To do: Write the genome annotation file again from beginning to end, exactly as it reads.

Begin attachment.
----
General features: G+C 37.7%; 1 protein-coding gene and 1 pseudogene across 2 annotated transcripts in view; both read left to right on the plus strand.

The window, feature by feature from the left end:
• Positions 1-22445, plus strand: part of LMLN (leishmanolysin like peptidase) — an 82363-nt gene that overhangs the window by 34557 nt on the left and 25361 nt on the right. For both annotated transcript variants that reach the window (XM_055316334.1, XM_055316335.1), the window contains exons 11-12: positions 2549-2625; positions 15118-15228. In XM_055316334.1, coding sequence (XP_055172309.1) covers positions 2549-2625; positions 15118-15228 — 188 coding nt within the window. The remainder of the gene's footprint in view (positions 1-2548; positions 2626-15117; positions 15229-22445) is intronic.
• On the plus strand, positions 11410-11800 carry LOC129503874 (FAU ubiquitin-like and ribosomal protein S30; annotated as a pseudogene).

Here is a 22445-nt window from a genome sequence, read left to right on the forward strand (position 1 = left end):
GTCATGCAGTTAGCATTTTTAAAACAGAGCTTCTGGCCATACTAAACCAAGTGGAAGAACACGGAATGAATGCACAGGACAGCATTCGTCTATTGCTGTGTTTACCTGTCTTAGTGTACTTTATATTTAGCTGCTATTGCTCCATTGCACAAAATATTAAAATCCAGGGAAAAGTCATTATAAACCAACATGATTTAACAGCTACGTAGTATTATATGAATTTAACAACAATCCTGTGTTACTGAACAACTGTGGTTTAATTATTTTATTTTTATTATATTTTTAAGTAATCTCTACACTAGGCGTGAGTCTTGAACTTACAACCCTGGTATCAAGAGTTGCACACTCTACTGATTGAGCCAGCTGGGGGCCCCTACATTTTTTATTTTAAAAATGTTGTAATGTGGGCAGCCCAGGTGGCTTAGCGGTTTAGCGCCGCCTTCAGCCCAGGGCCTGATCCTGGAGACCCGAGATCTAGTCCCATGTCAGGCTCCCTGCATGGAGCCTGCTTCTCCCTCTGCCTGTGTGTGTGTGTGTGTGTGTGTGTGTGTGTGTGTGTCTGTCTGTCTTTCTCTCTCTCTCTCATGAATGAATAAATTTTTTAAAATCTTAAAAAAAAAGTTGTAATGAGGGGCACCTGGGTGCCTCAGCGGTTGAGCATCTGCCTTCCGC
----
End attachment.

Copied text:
General features: G+C 37.7%; 1 protein-coding gene and 1 pseudogene across 2 annotated transcripts in view; both read left to right on the plus strand.

The window, feature by feature from the left end:
• Positions 1-22445, plus strand: part of LMLN (leishmanolysin like peptidase) — an 82363-nt gene that overhangs the window by 34557 nt on the left and 25361 nt on the right. For both annotated transcript variants that reach the window (XM_055316334.1, XM_055316335.1), the window contains exons 11-12: positions 2549-2625; positions 15118-15228. In XM_055316334.1, coding sequence (XP_055172309.1) covers positions 2549-2625; positions 15118-15228 — 188 coding nt within the window. The remainder of the gene's footprint in view (positions 1-2548; positions 2626-15117; positions 15229-22445) is intronic.
• On the plus strand, positions 11410-11800 carry LOC129503874 (FAU ubiquitin-like and ribosomal protein S30; annotated as a pseudogene).

Here is a 22445-nt window from a genome sequence, read left to right on the forward strand (position 1 = left end):
GTCATGCAGTTAGCATTTTTAAAACAGAGCTTCTGGCCATACTAAACCAAGTGGAAGAACACGGAATGAATGCACAGGACAGCATTCGTCTATTGCTGTGTTTACCTGTCTTAGTGTACTTTATATTTAGCTGCTATTGCTCCATTGCACAAAATATTAAAATCCAGGGAAAAGTCATTATAAACCAACATGATTTAACAGCTACGTAGTATTATATGAATTTAACAACAATCCTGTGTTACTGAACAACTGTGGTTTAATTATTTTATTTTTATTATATTTTTAAGTAATCTCTACACTAGGCGTGAGTCTTGAACTTACAACCCTGGTATCAAGAGTTGCACACTCTACTGATTGAGCCAGCTGGGGGCCCCTACATTTTTTATTTTAAAAATGTTGTAATGTGGGCAGCCCAGGTGGCTTAGCGGTTTAGCGCCGCCTTCAGCCCAGGGCCTGATCCTGGAGACCCGAGATCTAGTCCCATGTCAGGCTCCCTGCATGGAGCCTGCTTCTCCCTCTGCCTGTGTGTGTGTGTGTGTGTGTGTGTGTGTGTGTGTGTCTGTCTGTCTTTCTCTCTCTCTCTCATGAATGAATAAATTTTTTAAAATCTTAAAAAAAAAGTTGTAATGAGGGGCACCTGGGTGCCTCAGCGGTTGAGCATCTGCCTTCCGC